The Industrialist’s Passing

They once believed grandfather would live forever,
such strength must control its own destiny.
But now they travel to collect his shell,
deliver it to the ground,
for death has taken him
and his belongings no longer serve a purpose.

Wagon wheels lift dust on the old road.
The family inside bounces over the bumps
in their best black and calico.
The night has not softened high temperatures.
Trees have not yet returned,
but saplings have emerged in the cracked tar.
In heat,
a cat howls like a child-ghost
over the wind’s wheeze and whir
or is it a car’s phantom skating over the distant highway
and a child-like ghost howling like a cat in heat?

Beyond lie the shadows of skyscrapers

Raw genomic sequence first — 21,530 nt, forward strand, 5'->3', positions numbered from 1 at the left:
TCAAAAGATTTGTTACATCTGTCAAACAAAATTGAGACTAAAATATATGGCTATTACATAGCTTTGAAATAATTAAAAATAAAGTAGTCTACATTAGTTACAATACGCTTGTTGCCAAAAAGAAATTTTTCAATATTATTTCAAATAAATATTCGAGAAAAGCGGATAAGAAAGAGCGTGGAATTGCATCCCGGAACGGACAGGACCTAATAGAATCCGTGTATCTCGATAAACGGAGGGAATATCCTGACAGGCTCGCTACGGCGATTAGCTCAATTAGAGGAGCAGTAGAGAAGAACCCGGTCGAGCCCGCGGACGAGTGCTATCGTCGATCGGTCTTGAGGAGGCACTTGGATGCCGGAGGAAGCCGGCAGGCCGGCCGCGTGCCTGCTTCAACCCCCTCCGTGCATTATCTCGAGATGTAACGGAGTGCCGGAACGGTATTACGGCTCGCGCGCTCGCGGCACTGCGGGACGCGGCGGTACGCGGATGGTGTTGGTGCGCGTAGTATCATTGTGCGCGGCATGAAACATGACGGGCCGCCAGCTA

once raised from the marshland,
monolithic, cavalier he was,
with steel that hid plum jam behind automated-teller machines.
Decomposition has begun.
Elbows no longer can bend at ninety degree angles,
water does not pass through the throat,
and arteries are clogged.
His time has passed; silly they thought it never possible.

The bloated remains do not fit in their wagon
and the suitcases are insufficient for his possessions.
Ill-equipped for his burial, such was the magnitude and wealth.
Feral pigs, lichen, and rain water must now help
before the dust collector agrees to a deal.